Another point of view would be in his book, “Outliers,” where Malcolm Gladwell writes “It’s because of the contributions of lots of different people and lots of different circumstances, an that means we, as a society, have more control about who succeeds- and how many of us succeed.” (8;Reading Group Guide) is what composes long-term success. I have always believed that success was derived from an individual’s determination, culture, or just pure luck. In their recent opinion piece, an excerpt from The New York Times, Chua and Rubenfeld have offered harsh critiques as to what is required in order for a person to acquire success. For example, they frequently state that the three traits needed are superiority complex, insecurity, and impulse control. The first trait is superiority complex, which Chua and Rubenfeld define as “a deep-seated belief in their exceptionality.
“Vince Lombardi.” BrainyQuote.com. Xplore Inc, 2014. 20 January 2014. Dawson, Jeanne. “Plagiarism: What's really going on?” Seeking Educational Excellence.
Outliers: The Story of Success. New York: Little, Brown and, 2008. ________Print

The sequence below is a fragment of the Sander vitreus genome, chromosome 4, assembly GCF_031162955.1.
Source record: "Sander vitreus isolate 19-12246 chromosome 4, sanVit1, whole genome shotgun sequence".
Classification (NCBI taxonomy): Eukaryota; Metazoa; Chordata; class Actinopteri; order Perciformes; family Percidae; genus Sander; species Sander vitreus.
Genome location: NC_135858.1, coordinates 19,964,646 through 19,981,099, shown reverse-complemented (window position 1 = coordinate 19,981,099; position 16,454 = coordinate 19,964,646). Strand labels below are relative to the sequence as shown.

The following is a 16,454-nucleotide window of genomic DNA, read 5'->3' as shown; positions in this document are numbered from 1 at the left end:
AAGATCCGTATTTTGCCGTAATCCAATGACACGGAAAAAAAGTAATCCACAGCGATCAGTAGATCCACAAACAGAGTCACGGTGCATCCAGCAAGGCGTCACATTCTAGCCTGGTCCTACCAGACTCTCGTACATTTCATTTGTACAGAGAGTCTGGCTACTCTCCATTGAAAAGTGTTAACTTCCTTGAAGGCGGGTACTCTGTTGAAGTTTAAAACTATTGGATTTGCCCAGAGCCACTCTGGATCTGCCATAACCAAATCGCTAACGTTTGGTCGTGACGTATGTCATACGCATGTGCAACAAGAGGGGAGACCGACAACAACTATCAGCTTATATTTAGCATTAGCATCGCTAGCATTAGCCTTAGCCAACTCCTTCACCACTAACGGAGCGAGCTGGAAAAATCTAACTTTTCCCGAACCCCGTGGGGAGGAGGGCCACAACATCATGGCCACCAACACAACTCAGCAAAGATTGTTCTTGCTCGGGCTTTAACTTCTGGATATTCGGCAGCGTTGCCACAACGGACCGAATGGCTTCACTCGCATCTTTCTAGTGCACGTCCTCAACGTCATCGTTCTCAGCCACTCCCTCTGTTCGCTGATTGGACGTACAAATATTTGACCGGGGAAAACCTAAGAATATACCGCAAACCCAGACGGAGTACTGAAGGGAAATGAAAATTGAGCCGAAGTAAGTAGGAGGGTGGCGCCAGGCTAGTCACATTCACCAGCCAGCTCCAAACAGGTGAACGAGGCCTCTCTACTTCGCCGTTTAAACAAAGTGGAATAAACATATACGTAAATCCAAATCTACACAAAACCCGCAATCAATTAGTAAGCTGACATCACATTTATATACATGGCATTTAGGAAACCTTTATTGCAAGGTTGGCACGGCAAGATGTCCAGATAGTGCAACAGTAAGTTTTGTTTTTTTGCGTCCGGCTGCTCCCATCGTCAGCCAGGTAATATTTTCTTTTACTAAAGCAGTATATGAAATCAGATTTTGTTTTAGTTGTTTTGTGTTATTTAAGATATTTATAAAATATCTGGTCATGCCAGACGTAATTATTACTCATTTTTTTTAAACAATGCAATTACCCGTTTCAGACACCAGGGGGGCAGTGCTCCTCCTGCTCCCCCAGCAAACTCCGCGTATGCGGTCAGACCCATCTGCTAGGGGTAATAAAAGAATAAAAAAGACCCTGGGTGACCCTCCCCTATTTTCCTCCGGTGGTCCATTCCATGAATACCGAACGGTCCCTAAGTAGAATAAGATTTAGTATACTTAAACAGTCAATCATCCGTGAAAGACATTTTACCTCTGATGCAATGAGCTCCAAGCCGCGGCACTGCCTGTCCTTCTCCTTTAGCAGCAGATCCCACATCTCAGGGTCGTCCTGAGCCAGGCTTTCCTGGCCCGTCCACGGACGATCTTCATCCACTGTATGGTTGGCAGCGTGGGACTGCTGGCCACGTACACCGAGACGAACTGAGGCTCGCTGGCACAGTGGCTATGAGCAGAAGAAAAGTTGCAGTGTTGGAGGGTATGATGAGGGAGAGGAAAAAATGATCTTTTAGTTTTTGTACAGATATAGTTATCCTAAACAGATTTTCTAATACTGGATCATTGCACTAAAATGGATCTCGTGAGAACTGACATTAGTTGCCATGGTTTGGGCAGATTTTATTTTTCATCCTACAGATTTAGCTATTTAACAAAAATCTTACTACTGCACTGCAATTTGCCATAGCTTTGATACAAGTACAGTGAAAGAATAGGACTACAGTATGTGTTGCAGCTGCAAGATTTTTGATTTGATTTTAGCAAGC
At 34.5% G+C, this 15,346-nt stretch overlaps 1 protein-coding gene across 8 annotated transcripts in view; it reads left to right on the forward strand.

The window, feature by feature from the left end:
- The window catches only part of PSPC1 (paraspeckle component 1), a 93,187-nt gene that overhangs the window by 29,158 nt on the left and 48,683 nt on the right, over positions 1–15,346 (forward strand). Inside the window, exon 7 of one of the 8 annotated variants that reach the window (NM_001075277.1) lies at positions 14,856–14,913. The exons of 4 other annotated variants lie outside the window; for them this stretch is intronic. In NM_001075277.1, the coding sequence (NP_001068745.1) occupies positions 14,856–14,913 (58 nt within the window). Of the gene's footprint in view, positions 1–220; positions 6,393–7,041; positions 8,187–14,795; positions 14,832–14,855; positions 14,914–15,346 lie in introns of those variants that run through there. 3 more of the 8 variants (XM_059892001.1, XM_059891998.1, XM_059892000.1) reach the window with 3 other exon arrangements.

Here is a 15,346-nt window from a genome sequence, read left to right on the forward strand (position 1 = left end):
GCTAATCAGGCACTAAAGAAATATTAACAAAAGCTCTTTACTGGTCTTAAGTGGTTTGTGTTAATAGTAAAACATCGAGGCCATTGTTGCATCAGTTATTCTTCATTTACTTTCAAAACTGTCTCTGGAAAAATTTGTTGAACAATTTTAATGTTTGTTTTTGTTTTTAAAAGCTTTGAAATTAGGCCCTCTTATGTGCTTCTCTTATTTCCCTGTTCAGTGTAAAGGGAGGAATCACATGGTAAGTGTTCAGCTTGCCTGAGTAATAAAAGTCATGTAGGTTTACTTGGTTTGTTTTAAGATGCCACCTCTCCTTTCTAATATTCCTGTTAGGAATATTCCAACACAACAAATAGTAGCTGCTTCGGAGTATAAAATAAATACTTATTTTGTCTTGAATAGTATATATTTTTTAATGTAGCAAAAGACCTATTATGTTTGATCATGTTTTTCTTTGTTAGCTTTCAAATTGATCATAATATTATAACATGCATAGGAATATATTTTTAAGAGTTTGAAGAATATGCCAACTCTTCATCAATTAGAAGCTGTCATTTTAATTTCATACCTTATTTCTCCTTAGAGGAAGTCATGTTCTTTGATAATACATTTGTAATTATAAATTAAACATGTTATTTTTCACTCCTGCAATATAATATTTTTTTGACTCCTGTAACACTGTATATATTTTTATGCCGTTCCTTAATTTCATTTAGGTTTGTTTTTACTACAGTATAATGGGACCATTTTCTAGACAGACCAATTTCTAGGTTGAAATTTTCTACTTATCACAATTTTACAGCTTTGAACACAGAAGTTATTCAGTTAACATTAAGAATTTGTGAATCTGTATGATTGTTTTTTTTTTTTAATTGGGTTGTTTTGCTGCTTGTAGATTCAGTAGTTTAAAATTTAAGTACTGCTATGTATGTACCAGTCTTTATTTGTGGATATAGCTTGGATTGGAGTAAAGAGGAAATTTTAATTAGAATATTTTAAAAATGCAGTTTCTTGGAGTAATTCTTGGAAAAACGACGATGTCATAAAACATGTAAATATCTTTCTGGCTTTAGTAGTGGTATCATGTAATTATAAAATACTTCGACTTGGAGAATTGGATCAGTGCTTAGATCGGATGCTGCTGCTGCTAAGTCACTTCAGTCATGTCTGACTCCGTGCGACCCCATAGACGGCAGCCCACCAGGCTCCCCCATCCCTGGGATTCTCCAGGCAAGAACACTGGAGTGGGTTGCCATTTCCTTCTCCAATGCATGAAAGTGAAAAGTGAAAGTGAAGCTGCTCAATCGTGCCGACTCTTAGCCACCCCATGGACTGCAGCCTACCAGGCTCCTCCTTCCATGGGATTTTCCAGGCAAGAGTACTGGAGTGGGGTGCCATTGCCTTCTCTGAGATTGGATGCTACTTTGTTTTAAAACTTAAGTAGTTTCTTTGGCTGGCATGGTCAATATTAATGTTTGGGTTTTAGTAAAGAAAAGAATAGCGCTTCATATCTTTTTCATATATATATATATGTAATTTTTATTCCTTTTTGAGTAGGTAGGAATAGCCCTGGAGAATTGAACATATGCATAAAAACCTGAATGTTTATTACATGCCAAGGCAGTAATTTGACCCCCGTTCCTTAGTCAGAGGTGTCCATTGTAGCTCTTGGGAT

John Heywood once said, “Two minds are better than one”, and this just may be true when people need the best solution to a problem. In Suroweicki’s book, The Wisdom of Crowds, he expresses a common belief that if a group is working towards a mutual goal, than their results will by far surpass those of a single individual. The Law of Averages helps determine a group’s ability to collaborate its ideas into a single outcome, which confirms how Surowiecki’s ideas that a larger group of people can provide many accurate predictions. Throughout his book, Surowiecki discusses how predictions and probability are some of the many key ingredients to achieving good results (10). Similarly, the Law of Averages states that groups will predict the correct outcome after a series of trial and error, which supports Surowiecki’s ideas.
Kuhn sees paradigms as basic and incontrovertible assumptions about the nature of the discipline (Kuhn, 1996). Paradigms are frames of reference we use to organize our observations and reasoning. Generally speaking, a paradigm encompasses theories, and an effective paradigm will bring forth an effective theory. Therefore, it is safe to say by examining a paradigm, we can understand the organization of the theory guided by that paradigm. Paradigms gain their status because they are more successful than their competitors in solving a few problems that the group of practitioners has come to recognize as acute.